Over the recent decades, satellite-based evaluations are showing that the Mongolian Plateau has been experiencing “remarkable lake shrinkage” because of “intensive human activities and climate changes“, the study claims.
Disappearing lakes due to mining and agriculture since the 1980s threaten Mongolia’s nomadic culture. Climate change not a factor, Spiegel writes. Image: Public domain.
The researchers, Spiegel writes, “are warning of catastrophic consequences.”
The shrinkage of the lakes over the Mongolian Plateau poses a real threat to nomadic societies, the scientists warn.
Yet Spiegel writes that the shrinking of the number of lakes in the region is not because of climate change.
The number of lakes with a surface area of one square kilometer or more shrank from the end of the 1980s to 2010 from 785 to 577. And the trend seems to be strengthening.”
But according to Spiegel the major culprit is not climate change, as the authors suggest in the paper’s abstract, but rather has mostly to do with agriculture and large-scale mining operations. Spiegel writes (my emphasis).
The scientists investigated the reasons for the desertification – climate change is not among them. In sparsely populated Mongolia the number of lakes fell since the 1980s by about 18 percent. In the interior of Mongolia, which has a population density that is 10 times higher, the rate was almost twice as high at 34 percent.”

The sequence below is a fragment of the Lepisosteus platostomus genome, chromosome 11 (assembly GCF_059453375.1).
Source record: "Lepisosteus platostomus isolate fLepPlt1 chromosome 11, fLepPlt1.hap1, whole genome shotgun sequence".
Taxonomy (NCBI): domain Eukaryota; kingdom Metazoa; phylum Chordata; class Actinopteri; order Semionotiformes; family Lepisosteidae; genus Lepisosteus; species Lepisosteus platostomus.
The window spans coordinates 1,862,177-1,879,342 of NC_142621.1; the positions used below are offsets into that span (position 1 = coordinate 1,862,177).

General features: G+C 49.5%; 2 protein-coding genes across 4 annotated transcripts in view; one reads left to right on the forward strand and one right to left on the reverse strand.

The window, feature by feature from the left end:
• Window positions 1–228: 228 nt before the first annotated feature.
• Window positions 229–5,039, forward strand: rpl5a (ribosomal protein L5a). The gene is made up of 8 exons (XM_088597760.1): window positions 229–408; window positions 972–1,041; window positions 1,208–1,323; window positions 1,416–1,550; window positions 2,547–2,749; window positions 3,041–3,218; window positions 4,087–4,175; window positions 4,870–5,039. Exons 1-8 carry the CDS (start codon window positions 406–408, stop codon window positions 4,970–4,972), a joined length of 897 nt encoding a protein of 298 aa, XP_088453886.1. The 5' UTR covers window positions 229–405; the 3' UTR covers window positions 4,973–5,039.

Spiegel writes that the biggest factor is the growing mining industry in the mineral rich country. Expanding agriculture is also responsible for reduced groundwater levels. The scientists recommend quick action be taken to “save the valuable lakes“, meaning better guidelines for companies conducting operations there.
It’s somewhat refreshing that the Chinese researchers are not advocating modern rain-dancing acts, like installing solar panels on homes in Alaska or Scandinavia to combat the problem.